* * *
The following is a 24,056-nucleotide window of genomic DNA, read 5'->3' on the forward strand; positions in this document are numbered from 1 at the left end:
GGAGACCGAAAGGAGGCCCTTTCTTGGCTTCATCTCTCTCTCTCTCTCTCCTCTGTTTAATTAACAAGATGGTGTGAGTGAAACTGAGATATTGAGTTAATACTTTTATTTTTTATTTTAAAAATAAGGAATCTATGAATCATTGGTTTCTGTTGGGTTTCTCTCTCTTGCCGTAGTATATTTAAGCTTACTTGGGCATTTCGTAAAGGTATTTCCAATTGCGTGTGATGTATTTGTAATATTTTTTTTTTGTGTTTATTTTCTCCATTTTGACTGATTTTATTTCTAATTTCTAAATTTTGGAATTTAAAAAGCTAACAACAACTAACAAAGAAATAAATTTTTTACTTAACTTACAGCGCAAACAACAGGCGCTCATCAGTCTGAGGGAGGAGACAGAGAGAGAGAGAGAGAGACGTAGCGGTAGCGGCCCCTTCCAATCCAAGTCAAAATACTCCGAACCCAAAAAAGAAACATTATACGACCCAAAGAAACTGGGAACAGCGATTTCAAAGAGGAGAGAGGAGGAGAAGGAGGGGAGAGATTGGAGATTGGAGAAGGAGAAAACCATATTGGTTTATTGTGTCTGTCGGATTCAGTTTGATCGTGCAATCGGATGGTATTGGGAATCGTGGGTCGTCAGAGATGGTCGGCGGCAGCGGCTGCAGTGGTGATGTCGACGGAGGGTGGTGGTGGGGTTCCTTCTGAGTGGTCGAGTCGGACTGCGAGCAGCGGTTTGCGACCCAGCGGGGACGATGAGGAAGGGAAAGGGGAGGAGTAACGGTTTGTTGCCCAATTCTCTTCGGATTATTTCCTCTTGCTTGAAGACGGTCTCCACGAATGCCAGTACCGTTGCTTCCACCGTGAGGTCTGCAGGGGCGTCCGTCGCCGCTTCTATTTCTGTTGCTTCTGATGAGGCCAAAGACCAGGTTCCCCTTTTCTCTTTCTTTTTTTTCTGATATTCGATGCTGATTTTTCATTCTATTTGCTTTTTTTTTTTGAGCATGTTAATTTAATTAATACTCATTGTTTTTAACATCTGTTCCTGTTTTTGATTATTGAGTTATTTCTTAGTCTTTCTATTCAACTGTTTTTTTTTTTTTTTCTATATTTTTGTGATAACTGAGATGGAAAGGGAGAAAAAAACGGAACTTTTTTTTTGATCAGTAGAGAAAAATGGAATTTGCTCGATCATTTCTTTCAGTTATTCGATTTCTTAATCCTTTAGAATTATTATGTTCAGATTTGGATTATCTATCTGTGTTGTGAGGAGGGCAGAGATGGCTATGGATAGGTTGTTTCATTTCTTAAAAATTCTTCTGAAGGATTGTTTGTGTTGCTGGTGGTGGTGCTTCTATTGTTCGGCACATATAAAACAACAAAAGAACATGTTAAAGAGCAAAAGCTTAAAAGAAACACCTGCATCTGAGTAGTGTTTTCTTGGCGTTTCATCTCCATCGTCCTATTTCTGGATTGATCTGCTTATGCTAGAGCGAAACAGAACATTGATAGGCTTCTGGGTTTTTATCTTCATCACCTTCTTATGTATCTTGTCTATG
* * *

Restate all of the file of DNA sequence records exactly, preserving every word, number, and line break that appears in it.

The following is a 24,056-nucleotide window of genomic DNA, read 5'->3' on the forward strand; positions in this document are numbered from 1 at the left end:
GGAGACCGAAAGGAGGCCCTTTCTTGGCTTCATCTCTCTCTCTCTCTCTCCTCTGTTTAATTAACAAGATGGTGTGAGTGAAACTGAGATATTGAGTTAATACTTTTATTTTTTATTTTAAAAATAAGGAATCTATGAATCATTGGTTTCTGTTGGGTTTCTCTCTCTTGCCGTAGTATATTTAAGCTTACTTGGGCATTTCGTAAAGGTATTTCCAATTGCGTGTGATGTATTTGTAATATTTTTTTTTTGTGTTTATTTTCTCCATTTTGACTGATTTTATTTCTAATTTCTAAATTTTGGAATTTAAAAAGCTAACAACAACTAACAAAGAAATAAATTTTTTACTTAACTTACAGCGCAAACAACAGGCGCTCATCAGTCTGAGGGAGGAGACAGAGAGAGAGAGAGAGAGACGTAGCGGTAGCGGCCCCTTCCAATCCAAGTCAAAATACTCCGAACCCAAAAAAGAAACATTATACGACCCAAAGAAACTGGGAACAGCGATTTCAAAGAGGAGAGAGGAGGAGAAGGAGGGGAGAGATTGGAGATTGGAGAAGGAGAAAACCATATTGGTTTATTGTGTCTGTCGGATTCAGTTTGATCGTGCAATCGGATGGTATTGGGAATCGTGGGTCGTCAGAGATGGTCGGCGGCAGCGGCTGCAGTGGTGATGTCGACGGAGGGTGGTGGTGGGGTTCCTTCTGAGTGGTCGAGTCGGACTGCGAGCAGCGGTTTGCGACCCAGCGGGGACGATGAGGAAGGGAAAGGGGAGGAGTAACGGTTTGTTGCCCAATTCTCTTCGGATTATTTCCTCTTGCTTGAAGACGGTCTCCACGAATGCCAGTACCGTTGCTTCCACCGTGAGGTCTGCAGGGGCGTCCGTCGCCGCTTCTATTTCTGTTGCTTCTGATGAGGCCAAAGACCAGGTTCCCCTTTTCTCTTTCTTTTTTTTCTGATATTCGATGCTGATTTTTCATTCTATTTGCTTTTTTTTTTTGAGCATGTTAATTTAATTAATACTCATTGTTTTTAACATCTGTTCCTGTTTTTGATTATTGAGTTATTTCTTAGTCTTTCTATTCAACTGTTTTTTTTTTTTTTTCTATATTTTTGTGATAACTGAGATGGAAAGGGAGAAAAAAACGGAACTTTTTTTTTGATCAGTAGAGAAAAATGGAATTTGCTCGATCATTTCTTTCAGTTATTCGATTTCTTAATCCTTTAGAATTATTATGTTCAGATTTGGATTATCTATCTGTGTTGTGAGGAGGGCAGAGATGGCTATGGATAGGTTGTTTCATTTCTTAAAAATTCTTCTGAAGGATTGTTTGTGTTGCTGGTGGTGGTGCTTCTATTGTTCGGCACATATAAAACAACAAAAGAACATGTTAAAGAGCAAAAGCTTAAAAGAAACACCTGCATCTGAGTAGTGTTTTCTTGGCGTTTCATCTCCATCGTCCTATTTCTGGATTGATCTGCTTATGCTAGAGCGAAACAGAACATTGATAGGCTTCTGGGTTTTTATCTTCATCACCTTCTTATGTATCTTGTCTATG